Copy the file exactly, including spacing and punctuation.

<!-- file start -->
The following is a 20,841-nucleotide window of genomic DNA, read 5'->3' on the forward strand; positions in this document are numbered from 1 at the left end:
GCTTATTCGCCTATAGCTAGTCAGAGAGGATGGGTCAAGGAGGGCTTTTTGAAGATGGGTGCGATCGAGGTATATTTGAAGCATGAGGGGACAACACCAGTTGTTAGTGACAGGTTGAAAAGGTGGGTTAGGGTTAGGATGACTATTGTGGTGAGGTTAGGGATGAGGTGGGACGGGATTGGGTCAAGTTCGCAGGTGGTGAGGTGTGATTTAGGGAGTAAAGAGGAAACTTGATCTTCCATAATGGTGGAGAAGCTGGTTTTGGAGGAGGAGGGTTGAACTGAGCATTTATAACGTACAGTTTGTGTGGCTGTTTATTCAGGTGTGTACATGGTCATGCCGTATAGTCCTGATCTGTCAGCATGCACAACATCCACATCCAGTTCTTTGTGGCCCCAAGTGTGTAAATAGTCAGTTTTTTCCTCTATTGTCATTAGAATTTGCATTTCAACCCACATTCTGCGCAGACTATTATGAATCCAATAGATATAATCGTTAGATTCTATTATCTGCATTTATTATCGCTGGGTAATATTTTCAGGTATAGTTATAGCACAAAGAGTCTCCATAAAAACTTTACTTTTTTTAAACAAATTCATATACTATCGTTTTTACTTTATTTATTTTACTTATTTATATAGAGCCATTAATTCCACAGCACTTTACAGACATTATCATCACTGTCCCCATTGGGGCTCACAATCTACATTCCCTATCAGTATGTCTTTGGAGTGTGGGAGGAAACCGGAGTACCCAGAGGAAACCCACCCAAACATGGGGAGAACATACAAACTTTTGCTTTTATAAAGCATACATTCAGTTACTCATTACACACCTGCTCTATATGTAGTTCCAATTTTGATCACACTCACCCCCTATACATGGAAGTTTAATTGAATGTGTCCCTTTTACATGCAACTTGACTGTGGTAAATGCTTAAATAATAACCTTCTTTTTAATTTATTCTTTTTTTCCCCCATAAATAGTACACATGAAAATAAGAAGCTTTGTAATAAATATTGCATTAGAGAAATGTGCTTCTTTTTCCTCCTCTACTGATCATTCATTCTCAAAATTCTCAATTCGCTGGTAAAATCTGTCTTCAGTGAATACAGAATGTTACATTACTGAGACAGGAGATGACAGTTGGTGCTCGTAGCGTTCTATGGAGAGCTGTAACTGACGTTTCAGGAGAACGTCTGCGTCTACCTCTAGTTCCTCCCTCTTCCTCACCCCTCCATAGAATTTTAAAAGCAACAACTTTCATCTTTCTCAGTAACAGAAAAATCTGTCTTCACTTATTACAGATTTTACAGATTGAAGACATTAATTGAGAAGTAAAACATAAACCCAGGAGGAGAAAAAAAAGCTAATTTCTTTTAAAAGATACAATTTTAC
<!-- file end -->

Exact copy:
The following is a 20,841-nucleotide window of genomic DNA, read 5'->3' on the forward strand; positions in this document are numbered from 1 at the left end:
GCTTATTCGCCTATAGCTAGTCAGAGAGGATGGGTCAAGGAGGGCTTTTTGAAGATGGGTGCGATCGAGGTATATTTGAAGCATGAGGGGACAACACCAGTTGTTAGTGACAGGTTGAAAAGGTGGGTTAGGGTTAGGATGACTATTGTGGTGAGGTTAGGGATGAGGTGGGACGGGATTGGGTCAAGTTCGCAGGTGGTGAGGTGTGATTTAGGGAGTAAAGAGGAAACTTGATCTTCCATAATGGTGGAGAAGCTGGTTTTGGAGGAGGAGGGTTGAACTGAGCATTTATAACGTACAGTTTGTGTGGCTGTTTATTCAGGTGTGTACATGGTCATGCCGTATAGTCCTGATCTGTCAGCATGCACAACATCCACATCCAGTTCTTTGTGGCCCCAAGTGTGTAAATAGTCAGTTTTTTCCTCTATTGTCATTAGAATTTGCATTTCAACCCACATTCTGCGCAGACTATTATGAATCCAATAGATATAATCGTTAGATTCTATTATCTGCATTTATTATCGCTGGGTAATATTTTCAGGTATAGTTATAGCACAAAGAGTCTCCATAAAAACTTTACTTTTTTTAAACAAATTCATATACTATCGTTTTTACTTTATTTATTTTACTTATTTATATAGAGCCATTAATTCCACAGCACTTTACAGACATTATCATCACTGTCCCCATTGGGGCTCACAATCTACATTCCCTATCAGTATGTCTTTGGAGTGTGGGAGGAAACCGGAGTACCCAGAGGAAACCCACCCAAACATGGGGAGAACATACAAACTTTTGCTTTTATAAAGCATACATTCAGTTACTCATTACACACCTGCTCTATATGTAGTTCCAATTTTGATCACACTCACCCCCTATACATGGAAGTTTAATTGAATGTGTCCCTTTTACATGCAACTTGACTGTGGTAAATGCTTAAATAATAACCTTCTTTTTAATTTATTCTTTTTTTCCCCCATAAATAGTACACATGAAAATAAGAAGCTTTGTAATAAATATTGCATTAGAGAAATGTGCTTCTTTTTCCTCCTCTACTGATCATTCATTCTCAAAATTCTCAATTCGCTGGTAAAATCTGTCTTCAGTGAATACAGAATGTTACATTACTGAGACAGGAGATGACAGTTGGTGCTCGTAGCGTTCTATGGAGAGCTGTAACTGACGTTTCAGGAGAACGTCTGCGTCTACCTCTAGTTCCTCCCTCTTCCTCACCCCTCCATAGAATTTTAAAAGCAACAACTTTCATCTTTCTCAGTAACAGAAAAATCTGTCTTCACTTATTACAGATTTTACAGATTGAAGACATTAATTGAGAAGTAAAACATAAACCCAGGAGGAGAAAAAAAAGCTAATTTCTTTTAAAAGATACAATTTTAC